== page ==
I used to be a ‘hard-core conservative’

Rex Murphy talks about “genuine hard-core of Conservative followers.” That was me — up to the point when Stephen Harper made the decision to become pro-choice.
I had a glimmer of hope back in November when the Conservatives had their policy convention and finally condemned sex-selection abortion. Yet afterwards, we saw no real action on this practice. It also appeared to be a somewhat disingenuous move, since it didn’t jibe with MP Mark Warawa’s own motion on the same subject.
As well, the Conservatives also supported the Unborn Victims of Crime policy resolution at the 2008 Conservative policy convention. Yet, five years later, that support still has not translated into any kind of policy, bill, or motion.
I will have to see some pretty hard-core changes in the leadership of the Conservative party before the next election in order to vote Conservative again. As it stands now, if the government continues to support the status quo on abortion (i.e., a pro-abortion position) and/or Mr. Harper remains leader, I could not in good conscience vote Conservative. And I’m pretty sure I won’t be the only hard-core Conservative who chooses to move away from the Conservatives.
Patricia Maloney, Ottawa.
And the three responses in today's NP

‘The moral facts of abortion are not the purview of the state’

Re: I Used To Be A Hard-Core Conservative, letter to the editor, Jan.2.
A sure path to election defeat would be a decision by the Conservative party to take an anti-abortion position. I am also a staunch supporter of the party and the idea that government would be able to make decisions regarding a woman’s right to choose sends us back to the dark ages. Religious dogma has no place in political party policy.
Carol Joseph, Burlington, Ont.
Letter-writer Patricia Maloney is critical of the Prime Minister’s policy on abortion. I am also a hard-core conservative, but I support Stephen Harper for several reasons. First, he made a commitment to eschew the subject and has stuck by his word. He has not stated what his true stand on abortion is, but we all know that all opposition parties favour the matter; a dangerous, if not destructive political situation. In addition, legally prohibiting abortion would no more to stop it than prohibiting alcohol or drugs — those laws, in fact, made drug and alcohol use many times more destructive.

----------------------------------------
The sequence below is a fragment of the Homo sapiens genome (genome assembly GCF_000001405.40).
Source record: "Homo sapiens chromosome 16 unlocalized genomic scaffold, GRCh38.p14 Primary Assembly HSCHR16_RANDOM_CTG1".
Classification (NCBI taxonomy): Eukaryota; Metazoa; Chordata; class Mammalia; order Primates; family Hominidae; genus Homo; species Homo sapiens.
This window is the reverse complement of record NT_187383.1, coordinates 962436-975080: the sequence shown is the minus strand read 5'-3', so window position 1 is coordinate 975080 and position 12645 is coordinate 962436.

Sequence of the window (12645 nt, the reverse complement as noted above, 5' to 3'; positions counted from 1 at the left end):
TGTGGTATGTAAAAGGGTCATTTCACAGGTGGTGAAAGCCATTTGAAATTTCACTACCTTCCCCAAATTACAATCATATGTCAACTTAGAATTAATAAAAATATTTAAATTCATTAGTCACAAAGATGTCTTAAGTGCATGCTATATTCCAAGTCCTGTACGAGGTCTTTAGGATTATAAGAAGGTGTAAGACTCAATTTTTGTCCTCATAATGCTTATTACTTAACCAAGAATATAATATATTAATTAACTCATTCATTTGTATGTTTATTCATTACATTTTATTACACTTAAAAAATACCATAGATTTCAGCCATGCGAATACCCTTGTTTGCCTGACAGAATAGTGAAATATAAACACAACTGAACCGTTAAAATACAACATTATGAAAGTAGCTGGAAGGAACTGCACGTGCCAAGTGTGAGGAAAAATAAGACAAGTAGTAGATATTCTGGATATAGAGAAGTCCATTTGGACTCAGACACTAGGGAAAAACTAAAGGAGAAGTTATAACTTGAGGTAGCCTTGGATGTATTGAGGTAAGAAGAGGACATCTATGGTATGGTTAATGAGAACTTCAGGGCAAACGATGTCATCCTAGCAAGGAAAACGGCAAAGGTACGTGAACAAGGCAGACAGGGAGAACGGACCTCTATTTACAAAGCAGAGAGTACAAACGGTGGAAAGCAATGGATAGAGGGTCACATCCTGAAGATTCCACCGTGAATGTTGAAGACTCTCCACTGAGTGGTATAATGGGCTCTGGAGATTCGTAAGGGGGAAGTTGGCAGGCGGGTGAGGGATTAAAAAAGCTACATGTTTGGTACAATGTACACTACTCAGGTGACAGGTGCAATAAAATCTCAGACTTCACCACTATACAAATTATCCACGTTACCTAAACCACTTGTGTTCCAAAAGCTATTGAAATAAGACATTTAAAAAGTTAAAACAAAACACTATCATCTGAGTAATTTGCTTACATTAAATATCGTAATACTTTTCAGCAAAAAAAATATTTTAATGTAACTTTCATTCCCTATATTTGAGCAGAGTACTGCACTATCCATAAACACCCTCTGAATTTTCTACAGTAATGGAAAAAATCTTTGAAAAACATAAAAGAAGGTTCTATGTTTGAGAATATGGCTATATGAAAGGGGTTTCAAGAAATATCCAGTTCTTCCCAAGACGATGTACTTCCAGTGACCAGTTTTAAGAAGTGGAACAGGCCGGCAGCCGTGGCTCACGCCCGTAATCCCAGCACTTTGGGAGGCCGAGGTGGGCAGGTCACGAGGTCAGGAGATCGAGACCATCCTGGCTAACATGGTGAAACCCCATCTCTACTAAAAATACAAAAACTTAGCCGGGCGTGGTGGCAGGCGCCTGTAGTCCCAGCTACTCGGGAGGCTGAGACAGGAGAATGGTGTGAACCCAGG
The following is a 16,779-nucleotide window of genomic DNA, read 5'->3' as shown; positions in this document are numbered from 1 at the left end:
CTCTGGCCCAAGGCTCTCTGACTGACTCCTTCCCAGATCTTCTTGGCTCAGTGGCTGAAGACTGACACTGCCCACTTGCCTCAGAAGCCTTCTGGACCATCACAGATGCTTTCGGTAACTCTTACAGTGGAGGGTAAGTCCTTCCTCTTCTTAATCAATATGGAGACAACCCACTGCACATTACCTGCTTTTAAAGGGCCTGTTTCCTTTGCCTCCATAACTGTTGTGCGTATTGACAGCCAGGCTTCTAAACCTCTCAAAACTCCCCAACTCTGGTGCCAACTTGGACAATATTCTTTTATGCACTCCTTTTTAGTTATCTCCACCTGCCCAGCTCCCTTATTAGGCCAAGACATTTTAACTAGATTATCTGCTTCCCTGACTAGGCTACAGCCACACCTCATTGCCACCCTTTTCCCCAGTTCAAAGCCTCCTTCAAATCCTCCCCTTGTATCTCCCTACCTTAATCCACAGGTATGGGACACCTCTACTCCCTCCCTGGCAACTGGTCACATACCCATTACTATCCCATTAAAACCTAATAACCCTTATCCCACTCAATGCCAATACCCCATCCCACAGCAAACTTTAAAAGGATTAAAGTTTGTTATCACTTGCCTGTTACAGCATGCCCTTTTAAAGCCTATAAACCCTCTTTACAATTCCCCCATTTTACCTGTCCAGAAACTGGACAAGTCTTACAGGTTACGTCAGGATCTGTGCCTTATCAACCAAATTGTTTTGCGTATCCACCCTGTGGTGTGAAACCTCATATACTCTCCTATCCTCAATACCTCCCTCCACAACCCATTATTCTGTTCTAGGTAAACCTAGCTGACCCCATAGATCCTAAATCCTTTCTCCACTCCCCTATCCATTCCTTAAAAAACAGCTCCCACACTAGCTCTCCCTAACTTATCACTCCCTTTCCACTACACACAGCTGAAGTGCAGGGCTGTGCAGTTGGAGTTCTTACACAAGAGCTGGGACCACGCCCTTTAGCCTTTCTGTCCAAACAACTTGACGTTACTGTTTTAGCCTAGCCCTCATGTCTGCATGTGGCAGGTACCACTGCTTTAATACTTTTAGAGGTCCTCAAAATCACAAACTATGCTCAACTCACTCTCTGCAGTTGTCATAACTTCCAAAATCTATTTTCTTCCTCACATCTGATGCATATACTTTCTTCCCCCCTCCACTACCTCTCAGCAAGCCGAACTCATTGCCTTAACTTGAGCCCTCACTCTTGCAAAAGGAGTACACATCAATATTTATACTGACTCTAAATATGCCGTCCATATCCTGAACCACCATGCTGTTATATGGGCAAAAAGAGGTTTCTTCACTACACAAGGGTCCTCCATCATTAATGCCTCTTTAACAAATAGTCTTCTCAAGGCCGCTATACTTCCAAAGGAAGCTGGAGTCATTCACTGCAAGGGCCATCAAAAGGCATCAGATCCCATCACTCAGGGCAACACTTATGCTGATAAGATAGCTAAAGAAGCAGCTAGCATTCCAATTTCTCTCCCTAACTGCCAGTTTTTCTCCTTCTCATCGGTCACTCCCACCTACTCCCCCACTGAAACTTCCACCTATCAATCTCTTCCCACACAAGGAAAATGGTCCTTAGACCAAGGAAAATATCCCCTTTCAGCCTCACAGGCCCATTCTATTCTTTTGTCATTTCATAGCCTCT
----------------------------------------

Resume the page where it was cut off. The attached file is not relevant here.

The moral facts of abortion are not the purview of the state, but are the responsibility of religion and Ms. Maloney should look to her religion to rectify this tragic situation. Finally, if I don’t vote Conservative, I have nowhere to go.
Hugh Buckley, Vancouver.
Patricia Maloney said that as a conservative, she would have a hard time supporting the federal Conservatives in the next election because of inaction on creating abortion law. Has she considered the alternatives? Justin Trudeau, who is Catholic, espouses many beliefs that are contrary to Catholic doctrine. So did Pierre Trudeau, Jean Chr├ętien and Paul Martin, all Catholics. I doubt if Thomas Mulcair could be counted on to defend the unborn, either.